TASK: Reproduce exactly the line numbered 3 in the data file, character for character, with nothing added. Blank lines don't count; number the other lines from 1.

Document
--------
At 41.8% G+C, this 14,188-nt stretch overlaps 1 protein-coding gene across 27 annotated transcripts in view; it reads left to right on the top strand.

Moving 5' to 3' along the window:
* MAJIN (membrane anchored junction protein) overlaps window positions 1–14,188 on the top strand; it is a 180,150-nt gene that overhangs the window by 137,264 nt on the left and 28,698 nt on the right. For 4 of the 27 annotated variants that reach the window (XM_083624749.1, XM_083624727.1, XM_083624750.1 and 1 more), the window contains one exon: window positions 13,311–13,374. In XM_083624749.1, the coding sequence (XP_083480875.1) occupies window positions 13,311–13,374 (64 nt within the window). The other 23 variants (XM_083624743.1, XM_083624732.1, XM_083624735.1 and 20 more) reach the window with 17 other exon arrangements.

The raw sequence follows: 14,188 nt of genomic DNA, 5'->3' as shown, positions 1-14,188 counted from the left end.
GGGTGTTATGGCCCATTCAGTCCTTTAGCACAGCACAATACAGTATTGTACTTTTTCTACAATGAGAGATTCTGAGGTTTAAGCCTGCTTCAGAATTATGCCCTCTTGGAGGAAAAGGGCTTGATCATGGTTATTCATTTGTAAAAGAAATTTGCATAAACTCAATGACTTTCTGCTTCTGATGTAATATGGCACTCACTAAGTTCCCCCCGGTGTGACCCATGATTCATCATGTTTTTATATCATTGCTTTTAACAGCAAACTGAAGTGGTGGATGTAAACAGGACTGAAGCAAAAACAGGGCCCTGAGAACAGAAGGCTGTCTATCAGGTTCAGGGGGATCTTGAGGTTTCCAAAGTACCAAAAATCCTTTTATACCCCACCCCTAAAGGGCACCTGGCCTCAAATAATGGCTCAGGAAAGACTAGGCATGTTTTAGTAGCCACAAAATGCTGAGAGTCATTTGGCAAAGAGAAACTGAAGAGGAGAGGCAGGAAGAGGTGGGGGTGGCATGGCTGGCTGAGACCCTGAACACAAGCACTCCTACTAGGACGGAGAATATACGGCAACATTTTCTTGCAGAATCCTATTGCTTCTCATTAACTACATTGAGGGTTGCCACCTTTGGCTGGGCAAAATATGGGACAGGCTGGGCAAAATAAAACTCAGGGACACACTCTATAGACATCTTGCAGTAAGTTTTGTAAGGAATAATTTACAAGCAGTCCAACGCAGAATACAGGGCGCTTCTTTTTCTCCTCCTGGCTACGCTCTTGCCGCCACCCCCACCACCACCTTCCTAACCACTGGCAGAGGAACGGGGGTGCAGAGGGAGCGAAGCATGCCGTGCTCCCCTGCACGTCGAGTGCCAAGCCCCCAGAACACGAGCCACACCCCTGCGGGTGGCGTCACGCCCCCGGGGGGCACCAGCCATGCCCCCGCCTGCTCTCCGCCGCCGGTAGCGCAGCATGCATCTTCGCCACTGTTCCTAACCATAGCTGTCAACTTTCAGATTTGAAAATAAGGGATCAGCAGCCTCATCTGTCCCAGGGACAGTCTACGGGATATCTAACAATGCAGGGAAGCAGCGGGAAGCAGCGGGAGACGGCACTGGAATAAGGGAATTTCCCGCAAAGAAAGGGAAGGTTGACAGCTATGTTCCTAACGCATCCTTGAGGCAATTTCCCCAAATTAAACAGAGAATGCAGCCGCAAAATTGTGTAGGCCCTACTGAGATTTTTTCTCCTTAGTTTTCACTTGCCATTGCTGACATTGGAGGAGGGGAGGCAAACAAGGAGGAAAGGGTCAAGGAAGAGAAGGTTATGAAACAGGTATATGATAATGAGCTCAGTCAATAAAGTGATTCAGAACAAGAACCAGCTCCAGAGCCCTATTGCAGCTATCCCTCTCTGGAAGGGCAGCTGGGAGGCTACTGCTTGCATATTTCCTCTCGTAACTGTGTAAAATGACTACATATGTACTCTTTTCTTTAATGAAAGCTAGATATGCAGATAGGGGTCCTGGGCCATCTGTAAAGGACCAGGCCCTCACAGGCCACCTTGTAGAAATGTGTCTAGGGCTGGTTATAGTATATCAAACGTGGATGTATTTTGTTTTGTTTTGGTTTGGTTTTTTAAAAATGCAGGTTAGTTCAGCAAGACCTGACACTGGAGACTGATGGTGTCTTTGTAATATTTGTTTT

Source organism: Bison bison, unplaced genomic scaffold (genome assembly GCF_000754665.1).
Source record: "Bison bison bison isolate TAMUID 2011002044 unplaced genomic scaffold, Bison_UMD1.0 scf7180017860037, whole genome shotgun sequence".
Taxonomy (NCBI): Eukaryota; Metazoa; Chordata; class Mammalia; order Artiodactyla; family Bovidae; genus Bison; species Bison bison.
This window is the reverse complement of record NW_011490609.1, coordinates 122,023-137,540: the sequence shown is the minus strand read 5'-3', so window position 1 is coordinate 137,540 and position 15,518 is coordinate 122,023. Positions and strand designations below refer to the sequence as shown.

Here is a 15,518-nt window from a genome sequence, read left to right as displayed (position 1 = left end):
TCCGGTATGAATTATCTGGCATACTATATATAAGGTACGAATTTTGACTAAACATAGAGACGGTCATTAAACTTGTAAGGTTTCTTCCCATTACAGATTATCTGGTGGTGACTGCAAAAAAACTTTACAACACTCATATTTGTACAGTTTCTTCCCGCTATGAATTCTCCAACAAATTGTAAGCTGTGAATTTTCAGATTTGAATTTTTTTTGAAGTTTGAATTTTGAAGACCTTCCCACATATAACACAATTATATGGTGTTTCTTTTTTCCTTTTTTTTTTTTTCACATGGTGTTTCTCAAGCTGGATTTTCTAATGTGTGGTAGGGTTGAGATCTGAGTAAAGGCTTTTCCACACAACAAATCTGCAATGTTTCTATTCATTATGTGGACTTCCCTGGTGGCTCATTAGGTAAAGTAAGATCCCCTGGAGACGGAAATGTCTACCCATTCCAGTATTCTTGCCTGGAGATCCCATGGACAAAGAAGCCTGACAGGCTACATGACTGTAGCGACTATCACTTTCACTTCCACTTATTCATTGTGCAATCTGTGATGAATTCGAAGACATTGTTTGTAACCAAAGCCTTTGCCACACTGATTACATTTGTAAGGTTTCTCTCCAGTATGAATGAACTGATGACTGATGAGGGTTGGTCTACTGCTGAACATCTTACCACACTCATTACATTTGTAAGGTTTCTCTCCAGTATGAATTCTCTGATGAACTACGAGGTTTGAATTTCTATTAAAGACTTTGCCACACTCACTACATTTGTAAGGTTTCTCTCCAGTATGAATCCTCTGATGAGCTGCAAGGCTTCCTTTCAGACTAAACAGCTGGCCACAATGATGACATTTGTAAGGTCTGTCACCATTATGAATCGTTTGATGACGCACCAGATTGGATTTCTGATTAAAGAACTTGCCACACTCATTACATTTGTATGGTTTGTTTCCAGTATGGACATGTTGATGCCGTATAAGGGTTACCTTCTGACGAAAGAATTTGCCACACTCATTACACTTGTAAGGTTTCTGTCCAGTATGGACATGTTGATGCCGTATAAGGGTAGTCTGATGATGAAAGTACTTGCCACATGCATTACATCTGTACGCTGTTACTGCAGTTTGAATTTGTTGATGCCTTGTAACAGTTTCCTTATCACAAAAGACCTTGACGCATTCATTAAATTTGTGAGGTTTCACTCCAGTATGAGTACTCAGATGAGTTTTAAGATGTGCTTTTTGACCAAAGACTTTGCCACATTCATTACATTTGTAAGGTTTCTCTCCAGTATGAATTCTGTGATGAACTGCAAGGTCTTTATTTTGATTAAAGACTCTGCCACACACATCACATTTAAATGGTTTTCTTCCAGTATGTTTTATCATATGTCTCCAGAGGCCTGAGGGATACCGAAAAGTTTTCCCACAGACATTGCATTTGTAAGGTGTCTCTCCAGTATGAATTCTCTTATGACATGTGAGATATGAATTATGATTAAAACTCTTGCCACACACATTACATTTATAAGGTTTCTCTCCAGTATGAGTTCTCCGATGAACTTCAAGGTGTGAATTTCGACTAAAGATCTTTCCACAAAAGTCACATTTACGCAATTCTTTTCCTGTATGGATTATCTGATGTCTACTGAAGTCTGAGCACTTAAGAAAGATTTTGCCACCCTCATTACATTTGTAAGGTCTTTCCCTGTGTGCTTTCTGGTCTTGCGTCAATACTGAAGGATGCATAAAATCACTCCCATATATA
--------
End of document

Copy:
* MAJIN (membrane anchored junction protein) overlaps window positions 1–14,188 on the top strand; it is a 180,150-nt gene that overhangs the window by 137,264 nt on the left and 28,698 nt on the right. For 4 of the 27 annotated variants that reach the window (XM_083624749.1, XM_083624727.1, XM_083624750.1 and 1 more), the window contains one exon: window positions 13,311–13,374. In XM_083624749.1, the coding sequence (XP_083480875.1) occupies window positions 13,311–13,374 (64 nt within the window). The other 23 variants (XM_083624743.1, XM_083624732.1, XM_083624735.1 and 20 more) reach the window with 17 other exon arrangements.